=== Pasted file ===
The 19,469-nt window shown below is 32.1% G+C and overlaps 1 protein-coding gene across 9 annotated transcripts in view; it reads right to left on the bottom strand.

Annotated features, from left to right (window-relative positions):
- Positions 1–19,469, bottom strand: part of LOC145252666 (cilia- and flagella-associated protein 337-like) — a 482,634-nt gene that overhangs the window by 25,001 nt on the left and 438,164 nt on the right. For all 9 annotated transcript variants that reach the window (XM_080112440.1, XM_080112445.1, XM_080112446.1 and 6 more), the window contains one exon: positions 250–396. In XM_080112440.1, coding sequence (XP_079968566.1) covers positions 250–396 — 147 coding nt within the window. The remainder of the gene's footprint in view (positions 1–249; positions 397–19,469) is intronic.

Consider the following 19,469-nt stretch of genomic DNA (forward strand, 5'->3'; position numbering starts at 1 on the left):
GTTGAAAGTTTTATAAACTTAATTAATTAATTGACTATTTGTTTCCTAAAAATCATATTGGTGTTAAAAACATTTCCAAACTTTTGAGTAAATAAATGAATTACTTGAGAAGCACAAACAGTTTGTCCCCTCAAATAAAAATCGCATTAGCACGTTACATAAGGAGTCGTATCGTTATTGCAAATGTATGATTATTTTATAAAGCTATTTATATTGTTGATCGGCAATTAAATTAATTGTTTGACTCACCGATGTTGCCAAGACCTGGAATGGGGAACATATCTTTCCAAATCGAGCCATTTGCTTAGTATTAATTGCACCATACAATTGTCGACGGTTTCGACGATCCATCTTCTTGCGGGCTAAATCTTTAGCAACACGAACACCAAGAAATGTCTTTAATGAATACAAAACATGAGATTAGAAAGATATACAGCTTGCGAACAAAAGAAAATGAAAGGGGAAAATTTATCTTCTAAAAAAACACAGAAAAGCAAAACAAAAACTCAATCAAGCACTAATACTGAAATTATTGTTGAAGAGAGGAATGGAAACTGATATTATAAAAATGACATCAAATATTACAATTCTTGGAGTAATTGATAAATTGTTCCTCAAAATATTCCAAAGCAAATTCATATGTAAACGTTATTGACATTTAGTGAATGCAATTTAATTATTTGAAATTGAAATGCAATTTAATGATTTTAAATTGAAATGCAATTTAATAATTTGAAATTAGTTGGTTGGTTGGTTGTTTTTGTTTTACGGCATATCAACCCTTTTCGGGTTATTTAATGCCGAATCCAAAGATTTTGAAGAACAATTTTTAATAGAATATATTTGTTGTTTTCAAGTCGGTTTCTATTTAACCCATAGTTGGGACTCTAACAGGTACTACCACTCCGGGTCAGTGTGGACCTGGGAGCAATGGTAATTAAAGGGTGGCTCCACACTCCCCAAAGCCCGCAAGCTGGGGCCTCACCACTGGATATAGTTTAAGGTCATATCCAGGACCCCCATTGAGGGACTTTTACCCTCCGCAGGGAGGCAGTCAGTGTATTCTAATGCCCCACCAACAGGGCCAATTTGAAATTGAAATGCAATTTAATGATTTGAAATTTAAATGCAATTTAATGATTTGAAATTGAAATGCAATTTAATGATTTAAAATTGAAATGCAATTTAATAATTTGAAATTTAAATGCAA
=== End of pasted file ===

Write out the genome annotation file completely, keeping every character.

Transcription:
The 19,469-nt window shown below is 32.1% G+C and overlaps 1 protein-coding gene across 9 annotated transcripts in view; it reads right to left on the bottom strand.

Annotated features, from left to right (window-relative positions):
- Positions 1–19,469, bottom strand: part of LOC145252666 (cilia- and flagella-associated protein 337-like) — a 482,634-nt gene that overhangs the window by 25,001 nt on the left and 438,164 nt on the right. For all 9 annotated transcript variants that reach the window (XM_080112440.1, XM_080112445.1, XM_080112446.1 and 6 more), the window contains one exon: positions 250–396. In XM_080112440.1, coding sequence (XP_079968566.1) covers positions 250–396 — 147 coding nt within the window. The remainder of the gene's footprint in view (positions 1–249; positions 397–19,469) is intronic.

Consider the following 19,469-nt stretch of genomic DNA (forward strand, 5'->3'; position numbering starts at 1 on the left):
GTTGAAAGTTTTATAAACTTAATTAATTAATTGACTATTTGTTTCCTAAAAATCATATTGGTGTTAAAAACATTTCCAAACTTTTGAGTAAATAAATGAATTACTTGAGAAGCACAAACAGTTTGTCCCCTCAAATAAAAATCGCATTAGCACGTTACATAAGGAGTCGTATCGTTATTGCAAATGTATGATTATTTTATAAAGCTATTTATATTGTTGATCGGCAATTAAATTAATTGTTTGACTCACCGATGTTGCCAAGACCTGGAATGGGGAACATATCTTTCCAAATCGAGCCATTTGCTTAGTATTAATTGCACCATACAATTGTCGACGGTTTCGACGATCCATCTTCTTGCGGGCTAAATCTTTAGCAACACGAACACCAAGAAATGTCTTTAATGAATACAAAACATGAGATTAGAAAGATATACAGCTTGCGAACAAAAGAAAATGAAAGGGGAAAATTTATCTTCTAAAAAAACACAGAAAAGCAAAACAAAAACTCAATCAAGCACTAATACTGAAATTATTGTTGAAGAGAGGAATGGAAACTGATATTATAAAAATGACATCAAATATTACAATTCTTGGAGTAATTGATAAATTGTTCCTCAAAATATTCCAAAGCAAATTCATATGTAAACGTTATTGACATTTAGTGAATGCAATTTAATTATTTGAAATTGAAATGCAATTTAATGATTTTAAATTGAAATGCAATTTAATAATTTGAAATTAGTTGGTTGGTTGGTTGTTTTTGTTTTACGGCATATCAACCCTTTTCGGGTTATTTAATGCCGAATCCAAAGATTTTGAAGAACAATTTTTAATAGAATATATTTGTTGTTTTCAAGTCGGTTTCTATTTAACCCATAGTTGGGACTCTAACAGGTACTACCACTCCGGGTCAGTGTGGACCTGGGAGCAATGGTAATTAAAGGGTGGCTCCACACTCCCCAAAGCCCGCAAGCTGGGGCCTCACCACTGGATATAGTTTAAGGTCATATCCAGGACCCCCATTGAGGGACTTTTACCCTCCGCAGGGAGGCAGTCAGTGTATTCTAATGCCCCACCAACAGGGCCAATTTGAAATTGAAATGCAATTTAATGATTTGAAATTTAAATGCAATTTAATGATTTGAAATTGAAATGCAATTTAATGATTTAAAATTGAAATGCAATTTAATAATTTGAAATTTAAATGCAA